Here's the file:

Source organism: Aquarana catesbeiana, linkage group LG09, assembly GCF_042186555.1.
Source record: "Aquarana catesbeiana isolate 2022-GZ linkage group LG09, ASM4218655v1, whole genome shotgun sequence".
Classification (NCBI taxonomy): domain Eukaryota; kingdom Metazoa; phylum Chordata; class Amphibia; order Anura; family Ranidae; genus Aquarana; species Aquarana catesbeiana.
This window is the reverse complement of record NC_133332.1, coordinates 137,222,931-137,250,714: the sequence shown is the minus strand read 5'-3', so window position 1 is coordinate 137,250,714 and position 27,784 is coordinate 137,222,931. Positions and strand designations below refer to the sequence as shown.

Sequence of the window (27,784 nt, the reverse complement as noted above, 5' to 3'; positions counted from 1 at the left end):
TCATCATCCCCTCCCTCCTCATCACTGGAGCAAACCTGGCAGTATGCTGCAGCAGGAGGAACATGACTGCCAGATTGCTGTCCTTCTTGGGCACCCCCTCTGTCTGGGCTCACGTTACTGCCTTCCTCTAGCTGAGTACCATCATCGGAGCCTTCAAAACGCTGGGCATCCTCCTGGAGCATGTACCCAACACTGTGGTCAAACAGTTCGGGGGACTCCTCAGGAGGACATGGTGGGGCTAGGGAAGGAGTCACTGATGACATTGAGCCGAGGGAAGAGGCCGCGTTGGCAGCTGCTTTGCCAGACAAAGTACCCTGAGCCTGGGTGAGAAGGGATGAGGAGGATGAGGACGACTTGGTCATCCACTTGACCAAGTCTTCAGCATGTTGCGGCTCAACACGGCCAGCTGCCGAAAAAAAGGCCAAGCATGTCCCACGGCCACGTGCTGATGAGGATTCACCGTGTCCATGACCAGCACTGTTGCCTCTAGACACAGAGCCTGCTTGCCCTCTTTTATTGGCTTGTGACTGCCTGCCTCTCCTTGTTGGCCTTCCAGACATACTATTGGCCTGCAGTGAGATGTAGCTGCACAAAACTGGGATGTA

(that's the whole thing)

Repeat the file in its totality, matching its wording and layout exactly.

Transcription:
Source organism: Aquarana catesbeiana, linkage group LG09, assembly GCF_042186555.1.
Source record: "Aquarana catesbeiana isolate 2022-GZ linkage group LG09, ASM4218655v1, whole genome shotgun sequence".
Classification (NCBI taxonomy): domain Eukaryota; kingdom Metazoa; phylum Chordata; class Amphibia; order Anura; family Ranidae; genus Aquarana; species Aquarana catesbeiana.
This window is the reverse complement of record NC_133332.1, coordinates 137,222,931-137,250,714: the sequence shown is the minus strand read 5'-3', so window position 1 is coordinate 137,250,714 and position 27,784 is coordinate 137,222,931. Positions and strand designations below refer to the sequence as shown.

Sequence of the window (27,784 nt, the reverse complement as noted above, 5' to 3'; positions counted from 1 at the left end):
TCATCATCCCCTCCCTCCTCATCACTGGAGCAAACCTGGCAGTATGCTGCAGCAGGAGGAACATGACTGCCAGATTGCTGTCCTTCTTGGGCACCCCCTCTGTCTGGGCTCACGTTACTGCCTTCCTCTAGCTGAGTACCATCATCGGAGCCTTCAAAACGCTGGGCATCCTCCTGGAGCATGTACCCAACACTGTGGTCAAACAGTTCGGGGGACTCCTCAGGAGGACATGGTGGGGCTAGGGAAGGAGTCACTGATGACATTGAGCCGAGGGAAGAGGCCGCGTTGGCAGCTGCTTTGCCAGACAAAGTACCCTGAGCCTGGGTGAGAAGGGATGAGGAGGATGAGGACGACTTGGTCATCCACTTGACCAAGTCTTCAGCATGTTGCGGCTCAACACGGCCAGCTGCCGAAAAAAAGGCCAAGCATGTCCCACGGCCACGTGCTGATGAGGATTCACCGTGTCCATGACCAGCACTGTTGCCTCTAGACACAGAGCCTGCTTGCCCTCTTTTATTGGCTTGTGACTGCCTGCCTCTCCTTGTTGGCCTTCCAGACATACTATTGGCCTGCAGTGAGATGTAGCTGCACAAAACTGGGATGTA